SACRAMENTO — The California Department of Food and Agriculture (CDFA) announced that it has awarded nearly $25.4 million in grant funding to methane reduction projects across the state. These projects, part of the Dairy Digester Research and Development Program (DDRDP) and the Alternative Manure Management Program (AMMP), will reduce greenhouse gas emissions from manure on California dairy and livestock farms.
Twelve DDRDP projects totaling $16.5 million and 13 AMMP projects totaling $8.9 million are being funded through the awards announced today. The collective projects will reduce an estimated 191,360 metric tons of greenhouse gases (MTCO2e) per year and contribute $32 million in matching funds.
Dairy manure produces methane when it decomposes. Methane is a powerful greenhouse gas (GHG) that traps 25 times more heat in the atmosphere than carbon dioxide within a 100-year timeframe, contributing to global warming. Dairy digesters help capture methane emissions and use them to produce electricity or natural gas. Changing manure management practices so that manure is handled in a dry form (AMMP) also helps to significantly reduce methane emissions.
“The dairy digester awards allow California’s dairy families to secure a revenue stream though production of clean renewable energy while also helping California meet its ambitious goals for a clean energy future,” said CDFA Secretary Karen Ross. “The digester program helps farmers contribute to the state’s greenhouse gas reduction efforts by capturing methane, and the alternative manure management projects offer a suite of other options for dairy and livestock farmers, like staying on pasture longer or compost pack barns, especially in cases where the economics of a large renewable energy infrastructure may not work for their farms.”
Since 2015, 235 dairy families in California have participated and contributed to methane reduction efforts through the AMMP and DDRDP programs, including the 2020 awarded projects. Together, all DDRDP and AMMP projects reduce an estimated 2.3 million metric tons of GHGs per year, which is equivalent to removing more than 495,000 cars from the road.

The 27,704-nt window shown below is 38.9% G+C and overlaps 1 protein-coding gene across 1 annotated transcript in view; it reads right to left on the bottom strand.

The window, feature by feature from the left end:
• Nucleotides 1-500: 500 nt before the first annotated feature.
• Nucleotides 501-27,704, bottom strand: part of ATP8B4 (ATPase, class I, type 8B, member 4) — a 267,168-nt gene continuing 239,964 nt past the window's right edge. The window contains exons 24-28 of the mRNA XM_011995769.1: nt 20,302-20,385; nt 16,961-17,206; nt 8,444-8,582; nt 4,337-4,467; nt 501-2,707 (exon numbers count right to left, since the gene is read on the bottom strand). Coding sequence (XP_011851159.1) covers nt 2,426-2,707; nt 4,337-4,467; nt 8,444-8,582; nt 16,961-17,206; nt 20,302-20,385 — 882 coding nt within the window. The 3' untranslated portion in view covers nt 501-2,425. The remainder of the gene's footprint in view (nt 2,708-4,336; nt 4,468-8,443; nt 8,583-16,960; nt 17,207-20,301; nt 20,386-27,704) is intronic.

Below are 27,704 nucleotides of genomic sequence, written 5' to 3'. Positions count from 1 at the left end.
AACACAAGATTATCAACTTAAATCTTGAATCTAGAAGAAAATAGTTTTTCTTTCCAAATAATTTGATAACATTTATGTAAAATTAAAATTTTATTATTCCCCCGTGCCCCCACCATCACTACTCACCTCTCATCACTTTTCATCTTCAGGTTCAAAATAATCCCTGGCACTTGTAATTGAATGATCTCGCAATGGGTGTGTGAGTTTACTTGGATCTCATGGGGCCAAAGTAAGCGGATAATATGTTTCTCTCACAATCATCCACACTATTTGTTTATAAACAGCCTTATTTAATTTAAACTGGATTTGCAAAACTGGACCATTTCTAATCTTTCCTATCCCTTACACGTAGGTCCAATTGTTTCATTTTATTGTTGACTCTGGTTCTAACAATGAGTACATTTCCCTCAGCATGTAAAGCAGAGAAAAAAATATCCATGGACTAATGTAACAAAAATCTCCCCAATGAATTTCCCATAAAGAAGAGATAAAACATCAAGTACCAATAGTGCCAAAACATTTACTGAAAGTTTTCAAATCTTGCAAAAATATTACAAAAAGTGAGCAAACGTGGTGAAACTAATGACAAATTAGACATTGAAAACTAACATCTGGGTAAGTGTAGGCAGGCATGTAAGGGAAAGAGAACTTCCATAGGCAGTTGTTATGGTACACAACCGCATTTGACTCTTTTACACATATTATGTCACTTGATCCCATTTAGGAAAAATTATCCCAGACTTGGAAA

These GHG reduction approaches collectively contribute to the state’s Short-Lived Climate Pollutant Strategy under Senate Bill 1383, which aims to reduce California’s methane emissions from the dairy and livestock sector to 40 percent below 2013 levels by 2030.
Financial assistance for the installation of dairy digesters and non-digester projects comes from California Climate Investments, a statewide initiative that uses Cap-and-Trade program funds to support the state’s climate goals. CDFA and other state agencies are investing these proceeds in projects that reduce GHG emissions and provide additional benefits to California communities, such as job creation. CDFA administers these and other Climate Smart Agriculture programs within its Office of Environmental Farming and Innovation.
The Dairy Digester Research and Development Program (DDRDP) and the Alternative Manure Management Program (AMMP) are part of California Climate Investments, a statewide program that puts billions of Cap-and-Trade dollars to work reducing GHG emissions, strengthening the economy, and improving public health and the environment – particularly in disadvantaged communities. The Cap-and-Trade program also creates a financial incentive for industries to invest in clean technologies and develop innovative ways to reduce pollution. California Climate Investments projects include affordable housing, renewable energy, public transportation, zero-emission vehicles, environmental restoration, more sustainable agriculture, recycling and much more. At least 35 percent of these investments are located within and benefiting residents of disadvantaged communities, low-income communities and low-income households across California. For more information, visit the California Climate Investments website.
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